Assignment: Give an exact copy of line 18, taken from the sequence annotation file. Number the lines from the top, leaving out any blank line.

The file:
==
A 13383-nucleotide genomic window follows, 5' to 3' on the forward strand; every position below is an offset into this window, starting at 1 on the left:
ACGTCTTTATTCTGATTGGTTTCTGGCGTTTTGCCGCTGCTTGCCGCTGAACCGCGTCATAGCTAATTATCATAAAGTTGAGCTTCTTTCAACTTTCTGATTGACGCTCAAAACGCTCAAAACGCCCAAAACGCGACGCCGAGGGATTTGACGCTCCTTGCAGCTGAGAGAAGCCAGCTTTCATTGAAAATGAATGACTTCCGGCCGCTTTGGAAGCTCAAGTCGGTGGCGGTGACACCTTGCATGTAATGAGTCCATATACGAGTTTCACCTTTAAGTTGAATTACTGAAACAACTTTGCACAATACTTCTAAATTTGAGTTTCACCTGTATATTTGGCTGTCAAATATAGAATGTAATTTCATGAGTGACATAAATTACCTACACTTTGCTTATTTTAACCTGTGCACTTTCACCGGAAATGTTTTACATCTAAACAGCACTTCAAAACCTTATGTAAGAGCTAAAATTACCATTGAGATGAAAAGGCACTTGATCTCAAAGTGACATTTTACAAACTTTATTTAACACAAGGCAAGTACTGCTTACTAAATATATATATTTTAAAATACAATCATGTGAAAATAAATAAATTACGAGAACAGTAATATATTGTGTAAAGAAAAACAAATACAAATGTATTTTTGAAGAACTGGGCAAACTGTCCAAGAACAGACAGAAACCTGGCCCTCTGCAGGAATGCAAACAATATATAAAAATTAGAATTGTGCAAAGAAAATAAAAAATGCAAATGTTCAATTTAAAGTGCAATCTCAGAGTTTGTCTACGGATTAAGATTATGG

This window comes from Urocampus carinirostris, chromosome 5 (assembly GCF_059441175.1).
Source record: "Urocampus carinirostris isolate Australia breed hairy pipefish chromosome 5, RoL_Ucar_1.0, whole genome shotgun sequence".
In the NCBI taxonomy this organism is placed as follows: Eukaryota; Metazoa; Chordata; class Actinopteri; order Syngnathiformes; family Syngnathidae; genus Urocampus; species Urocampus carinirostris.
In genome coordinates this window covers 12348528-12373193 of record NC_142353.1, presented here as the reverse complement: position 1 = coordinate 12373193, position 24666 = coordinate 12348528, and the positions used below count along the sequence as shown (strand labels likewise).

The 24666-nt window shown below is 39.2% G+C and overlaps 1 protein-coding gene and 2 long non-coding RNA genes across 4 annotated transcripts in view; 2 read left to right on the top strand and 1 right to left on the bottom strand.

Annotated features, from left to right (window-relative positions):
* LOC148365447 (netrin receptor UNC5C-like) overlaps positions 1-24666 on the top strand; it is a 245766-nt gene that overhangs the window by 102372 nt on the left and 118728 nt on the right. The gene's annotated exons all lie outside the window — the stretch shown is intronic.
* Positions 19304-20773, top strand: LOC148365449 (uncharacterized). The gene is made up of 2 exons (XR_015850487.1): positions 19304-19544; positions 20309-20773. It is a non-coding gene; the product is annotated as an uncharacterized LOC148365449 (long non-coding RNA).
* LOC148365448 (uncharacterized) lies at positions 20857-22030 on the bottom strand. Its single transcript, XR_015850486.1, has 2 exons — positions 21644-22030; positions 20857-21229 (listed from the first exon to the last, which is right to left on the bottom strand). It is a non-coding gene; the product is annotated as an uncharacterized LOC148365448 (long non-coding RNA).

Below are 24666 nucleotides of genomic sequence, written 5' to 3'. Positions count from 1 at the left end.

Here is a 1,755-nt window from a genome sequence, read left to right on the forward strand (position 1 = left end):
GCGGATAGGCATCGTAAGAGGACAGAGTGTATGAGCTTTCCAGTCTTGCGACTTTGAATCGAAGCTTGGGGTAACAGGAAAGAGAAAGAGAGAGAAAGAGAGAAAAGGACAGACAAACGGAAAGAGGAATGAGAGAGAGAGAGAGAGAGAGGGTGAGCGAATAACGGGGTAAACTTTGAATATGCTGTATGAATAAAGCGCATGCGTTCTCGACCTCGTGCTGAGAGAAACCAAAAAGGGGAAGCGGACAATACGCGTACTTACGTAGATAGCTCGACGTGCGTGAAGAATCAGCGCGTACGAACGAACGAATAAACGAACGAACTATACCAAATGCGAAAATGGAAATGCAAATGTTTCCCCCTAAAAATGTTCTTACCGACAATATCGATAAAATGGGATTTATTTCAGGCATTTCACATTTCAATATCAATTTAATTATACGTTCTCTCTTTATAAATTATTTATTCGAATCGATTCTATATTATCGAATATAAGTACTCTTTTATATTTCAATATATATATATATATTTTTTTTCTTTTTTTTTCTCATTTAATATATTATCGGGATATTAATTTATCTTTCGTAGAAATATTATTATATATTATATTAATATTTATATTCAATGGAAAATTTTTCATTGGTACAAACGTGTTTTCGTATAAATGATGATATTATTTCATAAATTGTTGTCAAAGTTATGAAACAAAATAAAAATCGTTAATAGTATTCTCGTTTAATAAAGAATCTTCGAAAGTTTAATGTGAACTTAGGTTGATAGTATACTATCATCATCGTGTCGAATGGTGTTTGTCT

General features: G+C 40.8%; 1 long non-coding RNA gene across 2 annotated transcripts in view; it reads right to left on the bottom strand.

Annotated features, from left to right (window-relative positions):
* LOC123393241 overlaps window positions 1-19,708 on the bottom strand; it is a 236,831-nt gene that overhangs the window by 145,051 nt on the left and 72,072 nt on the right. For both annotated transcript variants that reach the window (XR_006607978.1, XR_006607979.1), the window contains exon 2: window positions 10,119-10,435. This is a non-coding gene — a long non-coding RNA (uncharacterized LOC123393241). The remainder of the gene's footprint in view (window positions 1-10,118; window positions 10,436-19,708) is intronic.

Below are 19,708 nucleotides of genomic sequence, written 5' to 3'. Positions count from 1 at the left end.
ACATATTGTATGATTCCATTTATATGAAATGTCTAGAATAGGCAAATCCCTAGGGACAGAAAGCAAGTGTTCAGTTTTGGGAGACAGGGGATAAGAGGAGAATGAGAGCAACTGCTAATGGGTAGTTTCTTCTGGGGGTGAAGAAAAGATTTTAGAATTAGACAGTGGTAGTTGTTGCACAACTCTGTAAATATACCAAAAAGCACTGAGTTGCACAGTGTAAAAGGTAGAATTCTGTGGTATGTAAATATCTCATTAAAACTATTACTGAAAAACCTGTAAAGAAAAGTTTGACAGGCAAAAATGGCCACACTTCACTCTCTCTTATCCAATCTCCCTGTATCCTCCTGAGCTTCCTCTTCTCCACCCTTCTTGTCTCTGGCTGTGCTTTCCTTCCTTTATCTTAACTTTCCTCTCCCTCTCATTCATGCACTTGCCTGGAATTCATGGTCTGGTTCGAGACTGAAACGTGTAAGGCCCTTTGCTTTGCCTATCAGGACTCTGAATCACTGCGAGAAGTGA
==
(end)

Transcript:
Below are 19,708 nucleotides of genomic sequence, written 5' to 3'. Positions count from 1 at the left end.